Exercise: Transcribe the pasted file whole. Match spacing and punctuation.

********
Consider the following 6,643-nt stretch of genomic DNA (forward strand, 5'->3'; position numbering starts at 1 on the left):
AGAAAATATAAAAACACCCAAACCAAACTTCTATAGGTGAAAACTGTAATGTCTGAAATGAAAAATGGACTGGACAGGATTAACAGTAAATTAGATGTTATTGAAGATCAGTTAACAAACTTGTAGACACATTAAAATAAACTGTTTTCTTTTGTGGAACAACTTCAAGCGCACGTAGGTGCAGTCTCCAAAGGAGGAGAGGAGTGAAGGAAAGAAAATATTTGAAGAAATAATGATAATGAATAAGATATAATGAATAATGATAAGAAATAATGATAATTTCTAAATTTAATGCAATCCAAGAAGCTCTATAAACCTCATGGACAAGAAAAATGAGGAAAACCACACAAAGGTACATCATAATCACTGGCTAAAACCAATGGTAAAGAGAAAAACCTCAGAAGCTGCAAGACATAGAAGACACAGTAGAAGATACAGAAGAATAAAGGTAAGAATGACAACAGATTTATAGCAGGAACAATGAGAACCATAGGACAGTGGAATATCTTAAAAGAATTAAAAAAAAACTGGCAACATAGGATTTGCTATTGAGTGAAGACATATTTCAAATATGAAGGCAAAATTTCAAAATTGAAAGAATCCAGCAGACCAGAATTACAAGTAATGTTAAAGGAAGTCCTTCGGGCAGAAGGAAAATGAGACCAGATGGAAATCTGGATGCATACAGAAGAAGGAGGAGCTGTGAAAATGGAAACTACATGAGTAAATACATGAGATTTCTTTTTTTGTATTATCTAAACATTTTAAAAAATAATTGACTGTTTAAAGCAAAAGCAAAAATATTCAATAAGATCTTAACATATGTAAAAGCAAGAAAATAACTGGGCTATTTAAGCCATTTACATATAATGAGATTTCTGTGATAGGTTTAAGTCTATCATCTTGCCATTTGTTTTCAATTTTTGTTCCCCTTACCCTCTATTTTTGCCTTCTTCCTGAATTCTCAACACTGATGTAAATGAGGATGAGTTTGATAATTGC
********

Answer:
Consider the following 6,643-nt stretch of genomic DNA (forward strand, 5'->3'; position numbering starts at 1 on the left):
AGAAAATATAAAAACACCCAAACCAAACTTCTATAGGTGAAAACTGTAATGTCTGAAATGAAAAATGGACTGGACAGGATTAACAGTAAATTAGATGTTATTGAAGATCAGTTAACAAACTTGTAGACACATTAAAATAAACTGTTTTCTTTTGTGGAACAACTTCAAGCGCACGTAGGTGCAGTCTCCAAAGGAGGAGAGGAGTGAAGGAAAGAAAATATTTGAAGAAATAATGATAATGAATAAGATATAATGAATAATGATAAGAAATAATGATAATTTCTAAATTTAATGCAATCCAAGAAGCTCTATAAACCTCATGGACAAGAAAAATGAGGAAAACCACACAAAGGTACATCATAATCACTGGCTAAAACCAATGGTAAAGAGAAAAACCTCAGAAGCTGCAAGACATAGAAGACACAGTAGAAGATACAGAAGAATAAAGGTAAGAATGACAACAGATTTATAGCAGGAACAATGAGAACCATAGGACAGTGGAATATCTTAAAAGAATTAAAAAAAAACTGGCAACATAGGATTTGCTATTGAGTGAAGACATATTTCAAATATGAAGGCAAAATTTCAAAATTGAAAGAATCCAGCAGACCAGAATTACAAGTAATGTTAAAGGAAGTCCTTCGGGCAGAAGGAAAATGAGACCAGATGGAAATCTGGATGCATACAGAAGAAGGAGGAGCTGTGAAAATGGAAACTACATGAGTAAATACATGAGATTTCTTTTTTTGTATTATCTAAACATTTTAAAAAATAATTGACTGTTTAAAGCAAAAGCAAAAATATTCAATAAGATCTTAACATATGTAAAAGCAAGAAAATAACTGGGCTATTTAAGCCATTTACATATAATGAGATTTCTGTGATAGGTTTAAGTCTATCATCTTGCCATTTGTTTTCAATTTTTGTTCCCCTTACCCTCTATTTTTGCCTTCTTCCTGAATTCTCAACACTGATGTAAATGAGGATGAGTTTGATAATTGC